Goldberg has appeared on panels himself, but hasn’t been to SDCC for the past five or six years (”too much of a madhouse”). The Goldbergs will have a panel, with the cast and executive producer Doug Robinson, premiering on YouTube at 4 p.m. Eastern Daylight Time Sunday. Goldberg plans to watch, and “I’ll for sure check in on some of those [other] panels,” he said. “Why not? Like there’s no crowds.”
What he won’t be able to do is walk the convention floor as he once did, “finding some cool vintage action figure I never know existed or some cool comic or getting to meet an artist I really liked.” And while the throngs in San Diego have driven him to other conventions, like WonderCon Anaheim and New York Comic Con, he’s been known to get someone else to stand in line for him in San Diego for some must-have collectible.
For Len Webb, who hosts the Black Tribbles geek-culture podcast and radio show on Philly’s WPPM-FM (106.5), 2020 had started out looking like the year the Tribbles — a local group of eight men and women who bill themselves as “too cool to be geeks, too cute to be nerds” — were finally going to make it to San Diego Comic-Con.
“It is pretty much like the nirvana for conventions and we actually had the inside track on being there this year, before the world turned,” Webb, a veteran of many other comics conventions, said last week. A couple of groups “were getting together to speak on Black experience in the geek culture. So they had reached out to us. And we were all collaborating on putting together a couple of panels and events.” But it didn’t happen.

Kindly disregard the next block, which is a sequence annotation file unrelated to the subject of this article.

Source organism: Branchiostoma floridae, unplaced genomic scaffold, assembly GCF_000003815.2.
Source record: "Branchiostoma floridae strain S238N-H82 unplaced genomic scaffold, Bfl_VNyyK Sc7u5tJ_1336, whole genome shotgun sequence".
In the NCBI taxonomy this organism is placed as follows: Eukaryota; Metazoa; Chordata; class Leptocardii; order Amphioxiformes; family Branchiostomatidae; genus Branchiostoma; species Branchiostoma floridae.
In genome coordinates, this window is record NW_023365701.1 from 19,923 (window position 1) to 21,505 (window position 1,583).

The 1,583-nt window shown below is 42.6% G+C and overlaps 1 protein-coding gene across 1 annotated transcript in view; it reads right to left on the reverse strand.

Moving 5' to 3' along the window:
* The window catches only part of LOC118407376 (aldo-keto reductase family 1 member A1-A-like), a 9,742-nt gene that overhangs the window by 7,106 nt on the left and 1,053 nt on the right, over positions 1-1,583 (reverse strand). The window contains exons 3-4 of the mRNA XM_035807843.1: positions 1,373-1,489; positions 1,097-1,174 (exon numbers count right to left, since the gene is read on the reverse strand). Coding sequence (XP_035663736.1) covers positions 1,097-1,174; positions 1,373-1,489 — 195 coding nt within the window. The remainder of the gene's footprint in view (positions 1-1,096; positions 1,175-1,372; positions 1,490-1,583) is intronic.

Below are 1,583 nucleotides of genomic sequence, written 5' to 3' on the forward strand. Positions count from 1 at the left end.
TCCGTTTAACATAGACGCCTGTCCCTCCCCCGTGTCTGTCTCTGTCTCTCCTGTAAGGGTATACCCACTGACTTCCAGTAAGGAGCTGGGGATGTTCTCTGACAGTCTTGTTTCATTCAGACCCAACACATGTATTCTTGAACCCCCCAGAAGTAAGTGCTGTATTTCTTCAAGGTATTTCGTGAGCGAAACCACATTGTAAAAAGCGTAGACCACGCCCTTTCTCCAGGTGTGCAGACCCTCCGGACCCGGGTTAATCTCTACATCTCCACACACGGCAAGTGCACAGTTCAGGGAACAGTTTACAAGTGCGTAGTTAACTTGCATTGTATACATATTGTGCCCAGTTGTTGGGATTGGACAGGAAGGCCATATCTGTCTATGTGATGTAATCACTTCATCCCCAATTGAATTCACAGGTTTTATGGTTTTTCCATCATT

A search of the Comic-Con@Home schedule for BIPOC (Black, Indigenous, and people of color) turns up a number of panels. Some, like “Afro-Futurism and Black Religion: Connecting Imaginations” and “Gender, Race, and Comic Book Coloring,” have already been added to the personal Comic-Con schedules of enough at-home participants to fill a sizable room in San Diego.
“I would say that within the last probably five to seven years there has been a concerted effort to have more representation [of people of color] on the convention circuit,” Webb said. “I think that now with ... the light that has been shined on the Black experience in America and the experience of people of color in general, in America and in American history, that that representation is being ... promoted all the more. And fortunately, there are a lot of people that are in the position to take advantage of that spotlight.”
For Myrick, events like Comic-Con have long felt inclusive. “I’ve never gone to a convention and felt like I’m the only Black person here, even if was the only Black person here,” he said.
When he and his brother travel to San Diego on Southwest Airlines, where passengers choose their seats as they board, the seat next to them is “always the last seat taken,” he said. “But when you go to Comic-Con, and have a seat next to you, like no one flinches. ... The cool thing about Comic-Con and the biggest thing to lose this year is that’s one place where everybody there is looking at you for what your interests are.”